The women of Swat who remained largely oppressed during the rule of the Taliban are gradually breaking free from archaic traditions and stepping out into the world. From the valley’s first-ever female lawyer to the first-ever female jirga to a Nobel winner, Swat’s women are not ones to let misfortune determine their fate.
The valley can now add yet another name to its list of valiant women, Gul-e-Khandana. This 42-year-old determined schoolteacher from Sijban—a remote village once overrun with militants—has been beating the odds to empower women with the skills to turn their lives around.
The public schoolteacher and social worker had devoted her time to focus on education for girls as well as teaching women how to sew and embroider.
Khandana at her training centre in Sijban village. PHOTO: FAZAL KHALIQ/EXPRESS
Since Khandana set up a training centre in Sijban village in 2004, more than 2,000 women have benefited from it and are earning for themselves to supplement their family’s income.
Khandana’s village was once a stronghold of militants; they marched in every street, banning education for women and torching girls schools. This was before the army intervened and cleared Swat of militants in a large-scale operation.
A life fraught with risk
Khandana tells The Express Tribune hundreds of women were widowed during militancy in Upper Swat. “Most of them work in the houses of rich families and only get two meals a day. I thought if they learn some skills, they will be able to earn for their families with honour.”
According to Khandana, women in the area are completely dependent on men because they are uneducated and have no practical skills to be able to earn for themselves. However, after learning crafts in Khandana’s centre, a lot of women have been earning enough money to fulfil the basic needs of their families with ease.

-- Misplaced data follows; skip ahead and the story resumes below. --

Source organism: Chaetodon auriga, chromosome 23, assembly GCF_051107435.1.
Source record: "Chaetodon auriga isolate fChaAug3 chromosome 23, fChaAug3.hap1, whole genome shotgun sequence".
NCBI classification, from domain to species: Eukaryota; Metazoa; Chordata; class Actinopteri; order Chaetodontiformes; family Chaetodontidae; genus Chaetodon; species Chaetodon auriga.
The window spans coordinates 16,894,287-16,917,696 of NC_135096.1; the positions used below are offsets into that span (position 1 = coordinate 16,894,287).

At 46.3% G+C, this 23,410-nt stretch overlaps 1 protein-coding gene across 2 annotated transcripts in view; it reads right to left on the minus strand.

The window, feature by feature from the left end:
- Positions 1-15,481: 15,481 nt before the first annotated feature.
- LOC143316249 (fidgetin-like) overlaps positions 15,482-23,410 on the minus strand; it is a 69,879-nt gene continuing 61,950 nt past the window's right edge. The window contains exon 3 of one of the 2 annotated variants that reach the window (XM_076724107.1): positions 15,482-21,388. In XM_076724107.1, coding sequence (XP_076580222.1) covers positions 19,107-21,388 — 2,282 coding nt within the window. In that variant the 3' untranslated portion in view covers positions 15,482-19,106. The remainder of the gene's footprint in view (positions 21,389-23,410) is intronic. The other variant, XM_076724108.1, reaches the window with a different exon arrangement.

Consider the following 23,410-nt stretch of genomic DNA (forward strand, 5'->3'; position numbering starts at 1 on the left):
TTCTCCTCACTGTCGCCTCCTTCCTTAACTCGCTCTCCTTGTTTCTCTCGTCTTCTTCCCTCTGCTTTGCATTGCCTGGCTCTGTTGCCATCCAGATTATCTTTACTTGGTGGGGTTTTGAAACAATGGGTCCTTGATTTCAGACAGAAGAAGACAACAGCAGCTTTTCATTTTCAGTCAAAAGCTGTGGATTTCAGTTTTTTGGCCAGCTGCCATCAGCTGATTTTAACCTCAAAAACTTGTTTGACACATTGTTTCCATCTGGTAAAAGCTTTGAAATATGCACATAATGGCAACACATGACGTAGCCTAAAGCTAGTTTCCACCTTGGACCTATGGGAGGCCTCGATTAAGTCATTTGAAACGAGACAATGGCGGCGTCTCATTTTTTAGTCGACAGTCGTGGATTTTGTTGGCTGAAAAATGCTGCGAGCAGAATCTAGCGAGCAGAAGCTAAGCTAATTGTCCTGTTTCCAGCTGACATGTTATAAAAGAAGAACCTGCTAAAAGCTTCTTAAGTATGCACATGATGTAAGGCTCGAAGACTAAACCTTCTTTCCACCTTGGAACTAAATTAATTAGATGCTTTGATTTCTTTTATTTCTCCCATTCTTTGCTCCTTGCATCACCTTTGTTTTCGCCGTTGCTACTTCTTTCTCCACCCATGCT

“Some of them even earn at par with men and live with respect,” she says proudly.
But her mission to empower women and educate children also exposed her to danger.
She received several threats from militants warning her to stop teaching at the public school. “They would say whoever is doing a government job is a kafir and tell me to give it up,” she says, talking about the time the Taliban ruled the valley.
She still receives threatening letters telling her to “stop these activities or be ready to face severe consequences”, but Khandana remains undeterred. “This work gives me a lot of satisfaction and I will keep doing it till my last breath.”
Stitching up a new life
One of Khandana’s trainees, 35-year-old widow Rabia tells The Express Tribune that before she met the teacher, she used to work as a domestic employee for a rich family. “They only gave me two meals and hand-me-down clothes. But, since I started sewing, I have been earning enough money to feed and educate my four children,” she says. According to Rabia, the craft comes in handy mostly during Eid seasons as she gets more orders which means more money that can be set aside as savings.
Khandana has already worked with UN-Habitat, USAID Small Grants and US Ambassador’s Fund Programme to impart skills training and provide necessary equipment to impoverished women in her area.
Gender and conflict
After assisting thousands of women in her village, the social worker wants to extend her work to other areas and reach out to more women. “I want to open an office in war-affected regions where women need the most support,” she says.
A strong believer of equal rights, Khandana believes lack of education and practical skills is the main reason behind the violation of women’s rights in rural areas. “Without education and any useful skill, women are not aware of their rights and become entirely dependent on men. Thus men feel they have the right to treat them any way they like.”
“But when women are aware of their rights and can earn on their own, no man can mistreat them. They will be treated equally in the society and will live with dignity,” she says.
Published in The Express Tribune, November 24th, 2014.
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